Then, a black swan came to the West to act as an accelerator: the pandemic from COVID-19.
On March 9, 2020, news agencies argued that Apple’s chief executive officer Tim Cook offered employees in most of his offices around the world the opportunity to work from home and calling the coronavirus epidemic an “unprecedented event. “. Cook urged staff to “feel free to work remotely if the job allows it”.
On March 26, 2020, the European Foundation for the Improvement of Living and Working Conditions stated that COVID-19 could have a permanent impact in Europe on remote digital working conditions by permanently changing the relationship between employer and worker.
In fact, on 20 March 2020 the Manager Observatory with a research on the evolution of smart working, also in light of the measures taken to deal with the ongoing health emergency, based on the interest of Google users (source Google Trends) on the topic between 9 December 2019 and 9 March 2020 recorded an exponential growth in searches, compared to a substantially flat trend in the previous 70 days. The data tells us how, with the emergency, smart working has instantly become from niche phenomenon to mass phenomenon. Managers assuming that after the pandemic we could find ourselves in a completely new scenario both by virtue of the experience started in the weeks of containment of Covid-19 by tens of thousands of businesses and millions of workers and, above all, from the point of view of cultures of organizations, invite us to primarly focus on people and then think about technology. Certainly a greater diffusion of smart working can determine widespread advantages for the business system, for the environment and for workers (i.e reduction of fixed costs related to the size and cost of offices, reduction of traffic, with benefits on the productivity of chains logistics, reduction of air pollution). In particular, according to current estimates, 1 million more workers in smart working mode at 50% of the time would allow the reduction of CO2 emissions into the atmosphere in the order of several hundred thousand tons per year.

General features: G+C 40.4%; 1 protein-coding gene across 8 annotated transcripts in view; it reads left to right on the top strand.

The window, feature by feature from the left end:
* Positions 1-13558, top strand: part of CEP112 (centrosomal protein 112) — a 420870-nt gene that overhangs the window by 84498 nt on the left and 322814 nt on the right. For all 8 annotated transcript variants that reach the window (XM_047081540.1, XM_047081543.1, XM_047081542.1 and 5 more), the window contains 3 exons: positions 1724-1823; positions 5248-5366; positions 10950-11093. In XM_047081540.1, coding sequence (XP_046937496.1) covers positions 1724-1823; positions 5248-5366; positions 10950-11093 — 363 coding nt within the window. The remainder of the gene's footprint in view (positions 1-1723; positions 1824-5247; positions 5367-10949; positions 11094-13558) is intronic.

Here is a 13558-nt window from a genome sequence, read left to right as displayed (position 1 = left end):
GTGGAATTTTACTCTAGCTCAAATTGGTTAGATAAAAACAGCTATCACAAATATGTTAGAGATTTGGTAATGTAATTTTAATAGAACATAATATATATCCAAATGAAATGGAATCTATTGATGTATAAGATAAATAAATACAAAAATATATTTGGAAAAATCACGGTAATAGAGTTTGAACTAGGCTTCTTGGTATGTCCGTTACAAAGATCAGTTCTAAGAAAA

In fact, on April 15, 2020, based on the data calculated by #ColleghiAmoilLavoro, the Jojob platform that allows you to quantify the effects of remote work, since the beginning of the health emergency, which has led companies and employees to review the methods of work, with smart working, the Italians registered on the platform up to that time had saved more than 100 thousand euros, accumulated over 10 thousand hours of free time and not released into the atmosphere over 60 tons of CO2. Thanks to its #ColleghiAmoilLavoro algorithms, it quantifies the time savings linked to remote work, as well as the economic and environmental savings (in terms of CO2 not emitted) accumulated by workers who do not have to travel every day by car or public transport.
April 18, 2020, the Fistel of Tuscany communicates to the media that, with an initiative probably unprecedented in terms of size in Italy, it will allow the approximately 2,500 Tuscan workers of Tim to actively participate with a special app, at different times, in the trade union information meetings on an agreement signed with their company on April 6, 2020.
In short, we are facing an acceleration that transforms the sense of urgency already contained in studies such as Structural Transformation in the OECD – DIGITALIZATION, DEINDUSTRIALIZATION AND THE FUTURE OF WORK by Thor Berger and Carl Benedikt Frey into concrete actions, where the need of skill upgrading was underlined in the face of the significant alteration of the configuration of the trades following the impact of digital technologies. In practice, the pandemic has pushed the ubiquity of digital even further.